Send the link below via email or IMCopy
Present to your audienceStart remote presentation
- Invited audience members will follow you as you navigate and present
- People invited to a presentation do not need a Prezi account
- This link expires 10 minutes after you close the presentation
- A maximum of 30 users can follow your presentation
- Learn more about this feature in our knowledge base article
What is Weather?
Transcript of What is Weather?
is the state of the atmosphere at a specific time and place.
What is the weather in South Lyon right now?
Air is made of moving molecules.
is a measure of the average amount of motion of molecules:
- When the temperature is high, air molecules move rapidly ...it feels warm!
- When the temperature is low, air molecules move more slowly...it feels cold!
If something is
, what does that mean?
Dense means molecules are packed closely together.
high (air) pressure
High air pressure means the air molecules are packed closely together. This dense air
low (air) pressure
Low air pressure means the air molecules are spread further apart. This less dense air
expands, becomes less dense,
more dense, and sinks.
How does the Sun affect weather on Earth?
*The sun provides almost all of Earth's energy*
To measure WIND DIRECTION:
- wind vane or
- wind sock
To measure WIND SPEED:
What is Weather?
P. 36-43 The Air Around You
Weather describes conditions/factors such as:
- air temperature
- moisture content in the air (humidity)
- air pressure
(we will explore the first three in this prezi)
1) It gives us precipitation: The Sun evaporates the water on earth, which forms clouds, and falls again as precipitation (rain or snow).
2) It heats Earth's air and water: The Sun heats the Earth's surface, which then heats the air above it.
The sun heats the earth unevenly, so you have some areas that are
colder (high pressure area)
and some areas that are
warmer (low pressure area)
Air moving from areas of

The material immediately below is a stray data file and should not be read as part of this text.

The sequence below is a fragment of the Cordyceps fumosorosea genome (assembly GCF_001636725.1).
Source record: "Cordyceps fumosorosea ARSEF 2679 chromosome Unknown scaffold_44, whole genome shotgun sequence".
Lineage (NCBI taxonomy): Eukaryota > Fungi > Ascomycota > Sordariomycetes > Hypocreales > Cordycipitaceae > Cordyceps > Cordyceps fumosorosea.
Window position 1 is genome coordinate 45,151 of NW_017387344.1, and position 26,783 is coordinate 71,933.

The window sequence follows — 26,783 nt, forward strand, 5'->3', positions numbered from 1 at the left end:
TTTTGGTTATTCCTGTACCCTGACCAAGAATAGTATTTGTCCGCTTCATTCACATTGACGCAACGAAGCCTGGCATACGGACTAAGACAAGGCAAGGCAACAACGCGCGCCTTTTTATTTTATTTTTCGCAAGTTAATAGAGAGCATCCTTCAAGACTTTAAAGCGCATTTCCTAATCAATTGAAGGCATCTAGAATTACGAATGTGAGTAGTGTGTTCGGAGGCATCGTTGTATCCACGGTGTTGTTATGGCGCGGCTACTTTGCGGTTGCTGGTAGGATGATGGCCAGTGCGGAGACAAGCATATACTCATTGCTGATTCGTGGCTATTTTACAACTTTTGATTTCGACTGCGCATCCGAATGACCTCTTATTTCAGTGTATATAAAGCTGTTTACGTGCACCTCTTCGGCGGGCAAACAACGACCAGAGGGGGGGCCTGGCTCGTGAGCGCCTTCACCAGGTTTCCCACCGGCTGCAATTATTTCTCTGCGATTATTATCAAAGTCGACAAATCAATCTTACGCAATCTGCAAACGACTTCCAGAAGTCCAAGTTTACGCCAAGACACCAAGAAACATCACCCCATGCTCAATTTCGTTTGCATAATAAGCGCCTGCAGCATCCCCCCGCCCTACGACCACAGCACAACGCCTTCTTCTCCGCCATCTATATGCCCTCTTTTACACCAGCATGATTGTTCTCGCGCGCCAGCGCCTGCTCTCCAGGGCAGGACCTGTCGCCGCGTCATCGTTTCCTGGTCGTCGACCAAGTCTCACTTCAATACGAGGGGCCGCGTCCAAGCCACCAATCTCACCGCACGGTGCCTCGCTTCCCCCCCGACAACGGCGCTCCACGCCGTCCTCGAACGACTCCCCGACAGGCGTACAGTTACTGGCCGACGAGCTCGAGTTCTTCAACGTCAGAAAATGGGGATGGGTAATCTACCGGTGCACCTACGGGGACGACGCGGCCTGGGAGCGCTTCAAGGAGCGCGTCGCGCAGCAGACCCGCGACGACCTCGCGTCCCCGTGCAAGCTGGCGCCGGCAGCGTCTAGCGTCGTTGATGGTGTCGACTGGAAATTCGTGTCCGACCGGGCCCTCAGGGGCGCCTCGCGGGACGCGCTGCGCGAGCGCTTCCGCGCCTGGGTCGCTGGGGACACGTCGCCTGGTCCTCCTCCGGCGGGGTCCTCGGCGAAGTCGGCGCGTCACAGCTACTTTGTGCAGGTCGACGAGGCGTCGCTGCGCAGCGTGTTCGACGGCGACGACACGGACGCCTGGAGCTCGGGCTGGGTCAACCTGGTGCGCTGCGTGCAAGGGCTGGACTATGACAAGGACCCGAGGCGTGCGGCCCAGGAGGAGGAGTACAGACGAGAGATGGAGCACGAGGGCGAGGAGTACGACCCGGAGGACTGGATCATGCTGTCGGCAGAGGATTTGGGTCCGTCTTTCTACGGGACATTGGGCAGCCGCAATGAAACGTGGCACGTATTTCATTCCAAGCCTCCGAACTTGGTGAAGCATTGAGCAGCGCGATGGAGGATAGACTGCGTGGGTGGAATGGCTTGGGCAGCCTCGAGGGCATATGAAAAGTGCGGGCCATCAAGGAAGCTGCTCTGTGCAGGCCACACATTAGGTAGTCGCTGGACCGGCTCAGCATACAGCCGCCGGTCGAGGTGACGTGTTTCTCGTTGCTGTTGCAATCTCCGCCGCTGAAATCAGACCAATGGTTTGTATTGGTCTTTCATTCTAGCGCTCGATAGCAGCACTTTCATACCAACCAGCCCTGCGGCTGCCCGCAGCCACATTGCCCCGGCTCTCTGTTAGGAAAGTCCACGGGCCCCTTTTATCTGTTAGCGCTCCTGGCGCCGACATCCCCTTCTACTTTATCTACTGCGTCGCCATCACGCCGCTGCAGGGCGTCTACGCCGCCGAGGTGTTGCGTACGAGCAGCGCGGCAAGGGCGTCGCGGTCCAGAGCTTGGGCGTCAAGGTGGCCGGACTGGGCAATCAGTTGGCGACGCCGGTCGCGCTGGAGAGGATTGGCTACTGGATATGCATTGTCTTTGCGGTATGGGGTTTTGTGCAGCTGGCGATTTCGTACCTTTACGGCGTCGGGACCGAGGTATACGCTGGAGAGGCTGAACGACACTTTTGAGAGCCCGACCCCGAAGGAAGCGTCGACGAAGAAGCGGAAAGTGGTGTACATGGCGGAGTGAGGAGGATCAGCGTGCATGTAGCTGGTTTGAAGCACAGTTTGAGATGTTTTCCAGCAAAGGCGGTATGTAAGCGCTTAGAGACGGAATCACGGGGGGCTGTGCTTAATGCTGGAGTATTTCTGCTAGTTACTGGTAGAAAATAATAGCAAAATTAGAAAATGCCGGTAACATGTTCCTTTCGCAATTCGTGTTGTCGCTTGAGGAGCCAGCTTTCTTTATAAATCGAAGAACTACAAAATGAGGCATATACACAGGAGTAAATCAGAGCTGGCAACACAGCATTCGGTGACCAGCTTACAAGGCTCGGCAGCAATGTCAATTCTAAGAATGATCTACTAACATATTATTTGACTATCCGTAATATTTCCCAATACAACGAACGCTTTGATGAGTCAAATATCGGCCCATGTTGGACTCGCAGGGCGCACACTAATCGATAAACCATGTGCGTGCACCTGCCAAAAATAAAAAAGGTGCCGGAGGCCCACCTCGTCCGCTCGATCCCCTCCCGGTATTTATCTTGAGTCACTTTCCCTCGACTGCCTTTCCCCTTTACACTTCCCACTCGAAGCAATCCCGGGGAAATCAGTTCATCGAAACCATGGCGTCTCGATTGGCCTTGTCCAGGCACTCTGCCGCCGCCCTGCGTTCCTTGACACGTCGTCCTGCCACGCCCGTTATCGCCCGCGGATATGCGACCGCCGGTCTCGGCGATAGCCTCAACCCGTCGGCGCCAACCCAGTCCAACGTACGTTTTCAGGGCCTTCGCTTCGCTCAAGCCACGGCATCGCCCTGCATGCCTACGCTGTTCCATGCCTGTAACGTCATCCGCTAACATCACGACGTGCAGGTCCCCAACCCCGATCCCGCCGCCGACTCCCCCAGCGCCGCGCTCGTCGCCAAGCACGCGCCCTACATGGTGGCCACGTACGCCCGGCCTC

pressure of areas of
Where does water go when it evaporates?
Water vapor molecules fit into spaces between the air molecules.
of water vapor held in the air.
Air does NOT always contain the same AMOUNT of water vapor.
MORE water vapor can be present in WARM air than in cold air. WHY?
When more and more water vapor molecules stick together, they will (condense) turn into water droplets.
Water vapor molecules in
air move FAST, so the molecules CANNOT easily stick together to form water droplets. So MORE water vapor can be present before it (condenses) turns into water droplets.
Water vapor molecules in
air move SLOWLY, so the molecules DO easily stick together to form water droplets. So LESS water vapor can be present before it (condenses) turns into water droplets.
If you run a sponge under a faucet, eventually it becomes so full that it CANNOT hold any more water. When the sponge cannot hold any more water, we say the sponge is SATURATED.
The air is like a sponge, and can become so
it cannot hold any more. At this point, the air is saturated. When the air is saturated and cannot hold anymore water vapor, the water vapor (condenses) turns into water droplets.
A measure of the amount of water vapor present in the air compared to the amount needed for saturation.
Since this comparison is a ratio, it can be turned into a PERCENT.
Example: Let's say that the air can hold 22 grams of water, but at the moment, it only has 11 grams of water. The ratio would be 11g/22g or turned into a percent it would be 50%.
We would say the relative humidity is 50%.
1. There is a certain amount of water vapor in the warm air during the day.
2. The temperature drops at night and the colder air can't hold all of that water vapor. (Do you remember that warm air can hold more water vapor than cold air?)
3. The air will become saturated (too full of water vapor) and the water vapor will (condense) turn into water droplets.
4. You see those water droplets on the
grass in the morning- it's called